How difficult is it?

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How difficult is it?

Post by Beckmesser » Sun Aug 12, 2012 11:49 am

Yesterday I attended a concert at Tanglewood presented by high school musicians attending the Boston University Tanglewood Institute. These young musicians come from all over the U.S. to attend the program and some come from abroad. One must submit audition recordings to be admitted to the summer program. You can imagine that the standards are very high.

The sole work on yesterday's program was Mahler's Sixth Symphony.

Now I'm sure many of you have heard high school orchestras and, to be charitable, their capabilities are generally quite limited. Well, these young musicians played their hearts out and the results were very creditable indeed. In my estimation they equaled the performance of a very good regional orchestra.

Afterwards my friend (who is not a musician but a music lover) asked if the work was really that difficult to play. Long and fatiguing he would admit but was it truly difficult? As an amateur pianist I could not provide a satisfactory answer. So, I would like to ask the orchestra musicians on CMG who have performed the Mahler symphonies, is this music difficult to play well?

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Re: How difficult is it?

Post by maestrob » Sun Aug 12, 2012 11:54 am

It's not just the playing, it's the conducting: witness the many dud recordings of Mahler symphonies out there.......good conducting makes the playing easier.
Last edited by maestrob on Sun Aug 12, 2012 12:17 pm, edited 1 time in total.

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Re: How difficult is it?

Post by johnQpublic » Sun Aug 12, 2012 11:58 am

From all that I do know, all Mahler symphonies except the 1st & 4th (certain movements excepted) are quite hard. I once heard the Eastman Philharmonia play Mahler's 5th and while it was a good performance there were places that were strained.

John F
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Re: How difficult is it?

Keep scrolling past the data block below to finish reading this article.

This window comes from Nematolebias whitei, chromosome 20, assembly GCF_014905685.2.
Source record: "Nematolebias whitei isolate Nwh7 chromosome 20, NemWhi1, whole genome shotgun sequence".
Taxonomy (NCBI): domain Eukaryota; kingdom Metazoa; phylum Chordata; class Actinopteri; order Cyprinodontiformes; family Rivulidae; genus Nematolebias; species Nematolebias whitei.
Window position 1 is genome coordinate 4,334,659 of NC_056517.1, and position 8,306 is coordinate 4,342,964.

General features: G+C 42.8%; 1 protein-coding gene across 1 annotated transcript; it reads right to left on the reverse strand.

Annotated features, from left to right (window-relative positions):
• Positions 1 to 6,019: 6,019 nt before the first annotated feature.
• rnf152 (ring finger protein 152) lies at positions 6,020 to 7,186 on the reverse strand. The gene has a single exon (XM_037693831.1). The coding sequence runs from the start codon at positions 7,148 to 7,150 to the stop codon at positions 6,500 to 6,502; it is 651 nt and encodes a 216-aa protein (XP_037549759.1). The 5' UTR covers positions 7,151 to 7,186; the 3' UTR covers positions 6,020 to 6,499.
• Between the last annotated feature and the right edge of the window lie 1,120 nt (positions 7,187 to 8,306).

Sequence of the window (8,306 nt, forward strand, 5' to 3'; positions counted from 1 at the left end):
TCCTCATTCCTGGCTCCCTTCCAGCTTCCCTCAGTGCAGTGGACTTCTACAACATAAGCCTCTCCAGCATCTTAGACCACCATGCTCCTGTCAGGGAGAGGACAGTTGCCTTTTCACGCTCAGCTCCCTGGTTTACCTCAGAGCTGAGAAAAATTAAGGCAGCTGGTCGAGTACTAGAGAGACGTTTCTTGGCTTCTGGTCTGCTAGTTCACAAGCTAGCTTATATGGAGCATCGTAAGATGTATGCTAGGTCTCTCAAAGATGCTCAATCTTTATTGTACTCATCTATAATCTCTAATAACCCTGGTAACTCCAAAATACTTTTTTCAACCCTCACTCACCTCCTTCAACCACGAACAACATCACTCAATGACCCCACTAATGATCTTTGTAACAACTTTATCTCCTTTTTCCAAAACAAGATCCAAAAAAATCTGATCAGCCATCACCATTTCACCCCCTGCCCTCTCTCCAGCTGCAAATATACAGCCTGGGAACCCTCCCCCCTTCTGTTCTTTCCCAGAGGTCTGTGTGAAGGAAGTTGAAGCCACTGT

Post by John F » Sun Aug 12, 2012 12:26 pm

I'm not an orchestral musician, or a musician at all, but I've heard many recordings and live performances of the Mahler symphonies over the decades, and here are some observations.

Many of the early recordings are poorly played with lots of mistakes. Not Bruno Walter's with the New York Philharmonic, but for example the Westminster records of the 1950s with Hermann Scherchen and the Vienna State Opera Orchestra, which is more or less the Vienna Philharmonic. Partly this was due to the music having to be learned and perhaps in places sight-read during the recording sessions, whose time was held to a minimum, but the State Opera Orchestra is expert at giving performances with little or no rehearsal. Scherchen knew the music inside out, and he was a more than competent conductor - he literally wrote the book on conducting. I haven't listened to Jascha Horenstein's Vox recordings with the Vienna Symphony for a while, but I remember them to be untidy in places, though less so than Scherchen's. F. Charles Adler conducted the "Vienna Philharmonia Orchestra" in the 3rd and 6th, and these were easily surpassed - in the playing, if not always in interpretation - by Leonard Bernstein's New York Philharmonic recordings a decade later. None of these were preceded by concert performances, so they give an idea of how difficult the then unfamiliar music was for orchestras to master at first encounter.

They say that today's young orchestral players, especially the strings, are more skilled and better prepared than their predecessors. They learn to play modern and contemporary music that's even more challenging to Mahler, and what's more, Mahler is now in the mainstream of classical music performance and recordings as it was not before the 1960s. They'll have heard the 6th symphony before they began rehearsing it. So the music is doubtless less difficult for them than for earlier generations. But that doesn't make it easy!

No matter how skilled and well rehearsed a youth or student orchestra may be - and I've heard some remarkable playing at Juilliard and the Manhattan School - there's more to it than playing the notes accurately and securely. Mahler's music is full of solos and other passages which need to be played expressively, with a particular character. I don't hear solo playing in school orchestras that measures up to what Bernstein's first-desk men give us in his recordings. My impression is that this comes, if it ever does, with experience and musical maturity that students don't yet have.

All this is a view from the outside. For an inside view, I'm keen to know what our musician members have to say.
John Francis

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